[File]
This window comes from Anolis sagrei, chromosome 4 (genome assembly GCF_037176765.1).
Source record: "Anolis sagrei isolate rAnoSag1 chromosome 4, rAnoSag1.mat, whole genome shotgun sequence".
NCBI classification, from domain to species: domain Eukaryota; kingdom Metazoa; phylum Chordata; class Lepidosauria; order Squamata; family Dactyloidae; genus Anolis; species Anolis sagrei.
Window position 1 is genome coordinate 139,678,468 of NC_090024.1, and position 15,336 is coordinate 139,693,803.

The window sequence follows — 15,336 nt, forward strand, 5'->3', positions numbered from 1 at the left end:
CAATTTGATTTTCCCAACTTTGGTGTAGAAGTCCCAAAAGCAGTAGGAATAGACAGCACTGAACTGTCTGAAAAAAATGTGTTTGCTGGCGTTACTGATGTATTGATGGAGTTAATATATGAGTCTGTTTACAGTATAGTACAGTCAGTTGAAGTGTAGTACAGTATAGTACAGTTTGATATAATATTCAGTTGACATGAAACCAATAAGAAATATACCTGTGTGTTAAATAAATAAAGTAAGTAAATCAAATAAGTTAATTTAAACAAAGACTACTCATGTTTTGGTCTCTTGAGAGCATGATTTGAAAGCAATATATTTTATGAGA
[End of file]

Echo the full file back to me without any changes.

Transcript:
This window comes from Anolis sagrei, chromosome 4 (genome assembly GCF_037176765.1).
Source record: "Anolis sagrei isolate rAnoSag1 chromosome 4, rAnoSag1.mat, whole genome shotgun sequence".
NCBI classification, from domain to species: domain Eukaryota; kingdom Metazoa; phylum Chordata; class Lepidosauria; order Squamata; family Dactyloidae; genus Anolis; species Anolis sagrei.
Window position 1 is genome coordinate 139,678,468 of NC_090024.1, and position 15,336 is coordinate 139,693,803.

The window sequence follows — 15,336 nt, forward strand, 5'->3', positions numbered from 1 at the left end:
CAATTTGATTTTCCCAACTTTGGTGTAGAAGTCCCAAAAGCAGTAGGAATAGACAGCACTGAACTGTCTGAAAAAAATGTGTTTGCTGGCGTTACTGATGTATTGATGGAGTTAATATATGAGTCTGTTTACAGTATAGTACAGTCAGTTGAAGTGTAGTACAGTATAGTACAGTTTGATATAATATTCAGTTGACATGAAACCAATAAGAAATATACCTGTGTGTTAAATAAATAAAGTAAGTAAATCAAATAAGTTAATTTAAACAAAGACTACTCATGTTTTGGTCTCTTGAGAGCATGATTTGAAAGCAATATATTTTATGAGA